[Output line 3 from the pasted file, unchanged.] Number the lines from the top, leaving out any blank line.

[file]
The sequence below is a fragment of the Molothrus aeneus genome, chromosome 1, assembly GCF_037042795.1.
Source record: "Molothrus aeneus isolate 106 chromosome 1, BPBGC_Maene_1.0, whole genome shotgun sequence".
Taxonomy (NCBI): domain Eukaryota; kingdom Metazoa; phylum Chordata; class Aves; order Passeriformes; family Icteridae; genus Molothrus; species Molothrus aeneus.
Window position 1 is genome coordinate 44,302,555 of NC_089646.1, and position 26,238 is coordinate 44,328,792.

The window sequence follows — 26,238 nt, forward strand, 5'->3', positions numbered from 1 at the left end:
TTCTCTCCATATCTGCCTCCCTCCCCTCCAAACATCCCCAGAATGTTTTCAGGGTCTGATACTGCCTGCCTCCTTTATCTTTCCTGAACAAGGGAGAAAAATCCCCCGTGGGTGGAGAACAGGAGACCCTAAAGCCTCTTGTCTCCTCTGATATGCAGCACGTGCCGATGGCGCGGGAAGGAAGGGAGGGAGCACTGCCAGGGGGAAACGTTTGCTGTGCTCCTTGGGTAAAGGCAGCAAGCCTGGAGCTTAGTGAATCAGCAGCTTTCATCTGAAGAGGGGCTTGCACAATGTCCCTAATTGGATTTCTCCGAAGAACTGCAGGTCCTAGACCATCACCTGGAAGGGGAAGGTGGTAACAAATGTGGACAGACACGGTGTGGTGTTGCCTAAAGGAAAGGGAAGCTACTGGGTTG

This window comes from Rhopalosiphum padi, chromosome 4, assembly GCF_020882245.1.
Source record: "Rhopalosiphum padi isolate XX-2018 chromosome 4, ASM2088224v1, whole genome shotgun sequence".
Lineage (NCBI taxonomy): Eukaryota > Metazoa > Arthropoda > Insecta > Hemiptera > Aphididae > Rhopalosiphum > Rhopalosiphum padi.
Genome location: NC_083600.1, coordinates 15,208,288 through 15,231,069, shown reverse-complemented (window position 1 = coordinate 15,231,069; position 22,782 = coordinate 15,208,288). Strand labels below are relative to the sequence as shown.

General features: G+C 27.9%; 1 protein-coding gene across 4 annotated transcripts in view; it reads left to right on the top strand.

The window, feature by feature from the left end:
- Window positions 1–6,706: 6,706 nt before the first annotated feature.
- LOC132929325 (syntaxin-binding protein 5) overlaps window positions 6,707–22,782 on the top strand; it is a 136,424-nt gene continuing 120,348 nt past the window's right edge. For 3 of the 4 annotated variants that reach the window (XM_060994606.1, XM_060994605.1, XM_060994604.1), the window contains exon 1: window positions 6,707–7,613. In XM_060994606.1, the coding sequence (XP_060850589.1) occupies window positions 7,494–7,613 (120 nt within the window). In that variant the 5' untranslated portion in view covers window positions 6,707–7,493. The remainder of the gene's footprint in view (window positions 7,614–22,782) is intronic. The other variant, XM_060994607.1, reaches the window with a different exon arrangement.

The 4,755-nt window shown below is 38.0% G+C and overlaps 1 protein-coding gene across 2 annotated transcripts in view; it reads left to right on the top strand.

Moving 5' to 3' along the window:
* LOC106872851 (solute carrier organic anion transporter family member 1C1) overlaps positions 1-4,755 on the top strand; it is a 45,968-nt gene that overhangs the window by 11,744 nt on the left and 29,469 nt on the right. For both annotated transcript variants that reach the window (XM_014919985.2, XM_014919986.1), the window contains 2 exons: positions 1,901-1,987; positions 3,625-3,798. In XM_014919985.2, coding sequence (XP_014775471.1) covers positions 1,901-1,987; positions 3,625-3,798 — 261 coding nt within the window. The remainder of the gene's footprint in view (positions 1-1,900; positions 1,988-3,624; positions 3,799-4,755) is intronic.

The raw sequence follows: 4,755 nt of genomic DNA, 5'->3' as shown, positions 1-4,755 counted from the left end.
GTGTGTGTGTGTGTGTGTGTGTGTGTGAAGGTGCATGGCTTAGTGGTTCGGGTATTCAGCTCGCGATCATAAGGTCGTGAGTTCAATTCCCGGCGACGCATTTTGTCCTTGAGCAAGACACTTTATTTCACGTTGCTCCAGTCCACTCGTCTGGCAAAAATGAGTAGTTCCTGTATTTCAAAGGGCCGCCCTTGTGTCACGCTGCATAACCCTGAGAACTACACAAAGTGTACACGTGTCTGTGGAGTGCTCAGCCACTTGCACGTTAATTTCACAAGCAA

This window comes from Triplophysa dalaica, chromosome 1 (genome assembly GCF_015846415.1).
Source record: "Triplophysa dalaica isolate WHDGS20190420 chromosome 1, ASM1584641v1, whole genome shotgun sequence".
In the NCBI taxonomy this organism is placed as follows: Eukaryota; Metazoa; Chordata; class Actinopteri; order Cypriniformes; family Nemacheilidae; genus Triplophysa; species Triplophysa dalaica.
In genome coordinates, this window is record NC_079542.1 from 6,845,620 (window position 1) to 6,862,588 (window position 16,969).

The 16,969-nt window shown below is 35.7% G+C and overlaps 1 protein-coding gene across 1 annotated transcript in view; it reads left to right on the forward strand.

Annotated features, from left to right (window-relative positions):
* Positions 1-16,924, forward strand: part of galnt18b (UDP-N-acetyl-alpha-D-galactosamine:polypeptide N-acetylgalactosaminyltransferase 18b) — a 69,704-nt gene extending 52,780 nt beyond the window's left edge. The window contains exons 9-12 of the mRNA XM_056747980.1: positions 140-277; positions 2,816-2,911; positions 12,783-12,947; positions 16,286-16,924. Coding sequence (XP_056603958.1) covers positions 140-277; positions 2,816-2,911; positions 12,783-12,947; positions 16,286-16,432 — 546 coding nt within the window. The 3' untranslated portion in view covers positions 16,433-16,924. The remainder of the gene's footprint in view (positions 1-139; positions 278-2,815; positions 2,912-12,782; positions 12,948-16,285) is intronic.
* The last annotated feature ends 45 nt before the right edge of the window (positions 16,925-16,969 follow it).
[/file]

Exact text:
Taxonomy (NCBI): domain Eukaryota; kingdom Metazoa; phylum Chordata; class Aves; order Passeriformes; family Icteridae; genus Molothrus; species Molothrus aeneus.